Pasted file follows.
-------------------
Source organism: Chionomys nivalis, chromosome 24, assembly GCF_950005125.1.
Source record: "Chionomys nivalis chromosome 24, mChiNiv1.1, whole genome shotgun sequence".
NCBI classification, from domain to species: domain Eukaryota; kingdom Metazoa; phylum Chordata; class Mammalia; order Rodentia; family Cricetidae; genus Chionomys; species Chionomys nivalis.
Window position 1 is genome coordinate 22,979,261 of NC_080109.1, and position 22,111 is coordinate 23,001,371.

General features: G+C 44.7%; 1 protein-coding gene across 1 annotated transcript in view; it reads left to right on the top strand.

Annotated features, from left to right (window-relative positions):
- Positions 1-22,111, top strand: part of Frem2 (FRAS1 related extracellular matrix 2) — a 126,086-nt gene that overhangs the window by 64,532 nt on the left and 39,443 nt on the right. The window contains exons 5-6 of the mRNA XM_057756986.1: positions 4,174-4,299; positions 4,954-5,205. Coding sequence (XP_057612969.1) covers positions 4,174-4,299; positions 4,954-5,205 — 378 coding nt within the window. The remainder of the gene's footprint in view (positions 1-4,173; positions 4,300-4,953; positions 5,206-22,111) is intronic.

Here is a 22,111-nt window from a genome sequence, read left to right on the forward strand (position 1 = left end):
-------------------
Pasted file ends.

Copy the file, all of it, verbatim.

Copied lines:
Source organism: Chionomys nivalis, chromosome 24, assembly GCF_950005125.1.
Source record: "Chionomys nivalis chromosome 24, mChiNiv1.1, whole genome shotgun sequence".
NCBI classification, from domain to species: domain Eukaryota; kingdom Metazoa; phylum Chordata; class Mammalia; order Rodentia; family Cricetidae; genus Chionomys; species Chionomys nivalis.
Window position 1 is genome coordinate 22,979,261 of NC_080109.1, and position 22,111 is coordinate 23,001,371.

General features: G+C 44.7%; 1 protein-coding gene across 1 annotated transcript in view; it reads left to right on the top strand.

Annotated features, from left to right (window-relative positions):
- Positions 1-22,111, top strand: part of Frem2 (FRAS1 related extracellular matrix 2) — a 126,086-nt gene that overhangs the window by 64,532 nt on the left and 39,443 nt on the right. The window contains exons 5-6 of the mRNA XM_057756986.1: positions 4,174-4,299; positions 4,954-5,205. Coding sequence (XP_057612969.1) covers positions 4,174-4,299; positions 4,954-5,205 — 378 coding nt within the window. The remainder of the gene's footprint in view (positions 1-4,173; positions 4,300-4,953; positions 5,206-22,111) is intronic.

Here is a 22,111-nt window from a genome sequence, read left to right on the forward strand (position 1 = left end):